In Davos, Nations Vow to Extend Global Trade Deal

By John Heilprin

DAVOS, Switzerland -- Trade ministers from many of the world's biggest economies pledged to broaden a deal to boost global trade Saturday, with the U.S. saying nothing is off-limits for discussion.

At a Swiss-hosted meeting on the sidelines of the World Economic Forum, ministers from China, the European Union, Japan, the U.S. and 15 other nations agreed to build on the "positive momentum" of a World Trade Organization summit in December in Bali, where the organization's 159 member economies agreed to cut customs red tape.

The ministers agreed to address the most difficult remaining negotiating topics of agriculture, market access and services, said Swiss Economics Minister Johann Schneider-Ammann, who hosted the meeting. These topics eluded an agreement last month, in the first WTO deal since the global trade body was formed in 1995, he said.

Schneider-Ammann said the world economic powers agreed to promptly build on the Bali agreement, with "a particular focus on issues important to least-developing countries."

He added, "In order to be able to successfully tackle these topics, fresh and credible approaches will be needed."

WTO Director-General Robert Azevedo said the negotiating process must be transparent and inclusive, so every member can have a voice and participate, but that "the do-ability test is very important" in working toward an expanded free-trade deal that balances "ambition and realism."

The Bali deal could boost global trade by $1 trillion over time. Its centerpiece was an agreement on measures to ease barriers to trade by simplifying customs procedures and making them more transparent.

But it also kept alive hopes of eventually accomplishing the WTO's broader Doha Round of trade negotiations -- sometimes known as the development round, because of sweeping changes in regulations, taxes and subsidies that would benefit low-income countries.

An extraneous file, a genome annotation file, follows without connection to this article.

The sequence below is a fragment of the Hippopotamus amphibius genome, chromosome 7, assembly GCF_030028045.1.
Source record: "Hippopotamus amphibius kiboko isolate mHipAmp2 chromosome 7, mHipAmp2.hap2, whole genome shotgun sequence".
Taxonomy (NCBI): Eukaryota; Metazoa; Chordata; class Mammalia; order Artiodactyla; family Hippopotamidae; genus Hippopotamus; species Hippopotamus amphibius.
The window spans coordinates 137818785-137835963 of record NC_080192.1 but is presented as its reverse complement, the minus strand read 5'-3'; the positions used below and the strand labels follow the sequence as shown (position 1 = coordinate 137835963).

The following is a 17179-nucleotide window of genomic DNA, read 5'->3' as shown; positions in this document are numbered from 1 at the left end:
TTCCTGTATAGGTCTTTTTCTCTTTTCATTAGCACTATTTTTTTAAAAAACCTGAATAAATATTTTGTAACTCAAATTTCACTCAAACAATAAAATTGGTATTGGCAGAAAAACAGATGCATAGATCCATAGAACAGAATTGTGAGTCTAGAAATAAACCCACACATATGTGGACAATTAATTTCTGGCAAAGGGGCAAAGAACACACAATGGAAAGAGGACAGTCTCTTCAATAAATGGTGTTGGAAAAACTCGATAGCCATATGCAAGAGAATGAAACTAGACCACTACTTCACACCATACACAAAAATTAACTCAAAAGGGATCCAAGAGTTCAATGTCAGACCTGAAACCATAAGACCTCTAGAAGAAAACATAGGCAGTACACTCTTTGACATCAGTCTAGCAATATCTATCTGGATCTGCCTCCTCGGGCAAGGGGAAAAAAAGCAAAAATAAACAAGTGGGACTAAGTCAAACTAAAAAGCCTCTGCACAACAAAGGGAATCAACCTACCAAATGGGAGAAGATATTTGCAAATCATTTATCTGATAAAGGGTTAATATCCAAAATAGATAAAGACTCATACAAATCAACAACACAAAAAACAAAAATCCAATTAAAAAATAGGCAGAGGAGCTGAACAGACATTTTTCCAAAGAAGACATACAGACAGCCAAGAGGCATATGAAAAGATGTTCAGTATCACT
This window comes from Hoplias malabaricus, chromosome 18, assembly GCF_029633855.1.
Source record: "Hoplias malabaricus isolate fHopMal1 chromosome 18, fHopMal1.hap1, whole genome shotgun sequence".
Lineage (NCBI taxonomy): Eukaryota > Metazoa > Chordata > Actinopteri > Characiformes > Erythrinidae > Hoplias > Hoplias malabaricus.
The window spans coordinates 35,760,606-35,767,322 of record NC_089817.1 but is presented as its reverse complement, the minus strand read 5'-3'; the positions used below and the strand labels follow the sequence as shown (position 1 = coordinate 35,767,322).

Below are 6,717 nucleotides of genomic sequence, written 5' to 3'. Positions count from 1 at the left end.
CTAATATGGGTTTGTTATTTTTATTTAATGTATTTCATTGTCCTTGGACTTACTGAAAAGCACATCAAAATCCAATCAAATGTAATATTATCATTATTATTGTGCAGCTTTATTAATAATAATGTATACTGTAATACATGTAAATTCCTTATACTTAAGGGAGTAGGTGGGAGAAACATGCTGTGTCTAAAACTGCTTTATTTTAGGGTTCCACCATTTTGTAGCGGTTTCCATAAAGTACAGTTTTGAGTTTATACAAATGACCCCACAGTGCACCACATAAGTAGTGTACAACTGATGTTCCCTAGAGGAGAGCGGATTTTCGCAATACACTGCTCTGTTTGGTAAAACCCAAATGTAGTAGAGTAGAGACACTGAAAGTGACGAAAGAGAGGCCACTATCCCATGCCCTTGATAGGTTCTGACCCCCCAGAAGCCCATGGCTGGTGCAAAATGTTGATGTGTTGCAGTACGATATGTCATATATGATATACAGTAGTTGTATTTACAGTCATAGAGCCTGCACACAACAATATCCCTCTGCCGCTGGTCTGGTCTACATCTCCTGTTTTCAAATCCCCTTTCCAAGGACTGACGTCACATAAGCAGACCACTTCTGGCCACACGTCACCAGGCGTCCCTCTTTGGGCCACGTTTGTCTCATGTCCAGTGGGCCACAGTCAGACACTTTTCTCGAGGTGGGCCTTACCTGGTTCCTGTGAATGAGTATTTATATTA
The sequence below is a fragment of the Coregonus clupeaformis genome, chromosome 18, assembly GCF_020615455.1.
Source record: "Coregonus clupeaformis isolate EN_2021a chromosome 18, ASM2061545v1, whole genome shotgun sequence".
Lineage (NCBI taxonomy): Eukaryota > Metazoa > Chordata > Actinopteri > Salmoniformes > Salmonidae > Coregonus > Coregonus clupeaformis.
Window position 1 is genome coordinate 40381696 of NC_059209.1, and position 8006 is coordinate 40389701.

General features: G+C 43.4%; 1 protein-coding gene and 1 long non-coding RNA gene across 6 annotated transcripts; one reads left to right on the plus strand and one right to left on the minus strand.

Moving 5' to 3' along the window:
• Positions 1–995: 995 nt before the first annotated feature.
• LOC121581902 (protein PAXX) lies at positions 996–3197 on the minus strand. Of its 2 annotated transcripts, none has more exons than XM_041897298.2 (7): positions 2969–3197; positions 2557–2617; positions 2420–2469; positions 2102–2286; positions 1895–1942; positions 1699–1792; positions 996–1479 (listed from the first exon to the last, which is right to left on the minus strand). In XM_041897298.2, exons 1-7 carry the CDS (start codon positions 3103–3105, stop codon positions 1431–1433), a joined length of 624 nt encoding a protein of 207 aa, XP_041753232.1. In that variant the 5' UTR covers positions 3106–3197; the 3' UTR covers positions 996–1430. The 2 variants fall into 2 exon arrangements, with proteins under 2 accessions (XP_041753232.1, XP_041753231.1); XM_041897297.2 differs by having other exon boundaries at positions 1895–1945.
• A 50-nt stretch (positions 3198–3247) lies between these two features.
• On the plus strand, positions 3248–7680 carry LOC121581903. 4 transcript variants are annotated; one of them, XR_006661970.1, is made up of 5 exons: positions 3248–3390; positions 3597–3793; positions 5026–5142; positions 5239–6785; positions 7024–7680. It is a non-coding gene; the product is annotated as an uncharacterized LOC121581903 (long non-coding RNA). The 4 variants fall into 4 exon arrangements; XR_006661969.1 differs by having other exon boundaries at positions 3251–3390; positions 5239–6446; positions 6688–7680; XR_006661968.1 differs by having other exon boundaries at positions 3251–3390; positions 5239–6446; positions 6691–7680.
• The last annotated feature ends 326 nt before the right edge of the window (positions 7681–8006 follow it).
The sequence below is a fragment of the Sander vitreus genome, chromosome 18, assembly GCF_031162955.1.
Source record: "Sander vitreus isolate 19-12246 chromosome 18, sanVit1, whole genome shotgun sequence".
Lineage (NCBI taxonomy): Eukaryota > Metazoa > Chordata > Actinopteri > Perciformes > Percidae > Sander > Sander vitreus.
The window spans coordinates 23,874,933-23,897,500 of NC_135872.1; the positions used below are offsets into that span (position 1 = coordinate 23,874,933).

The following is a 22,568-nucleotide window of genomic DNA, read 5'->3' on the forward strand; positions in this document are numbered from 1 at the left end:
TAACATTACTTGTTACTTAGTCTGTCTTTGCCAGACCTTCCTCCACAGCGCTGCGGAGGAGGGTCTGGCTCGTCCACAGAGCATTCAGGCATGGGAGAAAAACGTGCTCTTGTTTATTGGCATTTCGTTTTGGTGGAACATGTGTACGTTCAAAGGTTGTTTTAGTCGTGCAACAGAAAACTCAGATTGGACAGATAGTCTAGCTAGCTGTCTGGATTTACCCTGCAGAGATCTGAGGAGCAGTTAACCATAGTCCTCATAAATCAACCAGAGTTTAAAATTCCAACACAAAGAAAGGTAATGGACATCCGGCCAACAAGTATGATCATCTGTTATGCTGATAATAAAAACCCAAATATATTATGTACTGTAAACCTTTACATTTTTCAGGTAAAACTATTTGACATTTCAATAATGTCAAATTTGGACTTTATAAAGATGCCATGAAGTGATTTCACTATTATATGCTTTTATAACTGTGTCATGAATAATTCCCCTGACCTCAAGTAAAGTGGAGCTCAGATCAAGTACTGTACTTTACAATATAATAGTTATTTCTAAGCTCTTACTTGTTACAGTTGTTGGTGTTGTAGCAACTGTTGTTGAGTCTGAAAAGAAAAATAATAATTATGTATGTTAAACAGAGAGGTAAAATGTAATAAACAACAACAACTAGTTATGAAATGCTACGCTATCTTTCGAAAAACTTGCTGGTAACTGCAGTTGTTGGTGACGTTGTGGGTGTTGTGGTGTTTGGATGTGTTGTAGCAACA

And the deal boosted the Geneva-based WTO's credibility and relevance as a forum for governments to negotiate trade agreements, and not just as a trade court for international disputes.

U.S. Trade Representative Michael Froman told ministers Saturday that "the WTO's first order of business must be to finish what we started," according to a statement from his office.

"It also means agreeing to a work plan as we seek to identify future opportunities for progress," he told them. "The United States is open-minded, and we are willing to consider a discussion on any of the outstanding issues."

Japanese Economics Minister Toshimitsu Metegi said Saturday's discussion focused on "how to go forward with the WTO" while also implementing the red tape-cutting provisions previously agreed to in Bali. Japan, he told reporters, has shown "a considerable amount of flexibility" during the trade talks, and the nation hopes the U.S. will be similarly flexible at the negotiating table.

The world's biggest powers in trade have also vowed to craft a global deal on free trade in environmental goods to help fight global warming.

U.S., EU, Chinese and Japanese trade ministers were among the group of developed economies that announced the effort a day earlier. Their statement said the economies would focus on green products, technologies and services that the WTO estimates to be worth $1.4 trillion.

 

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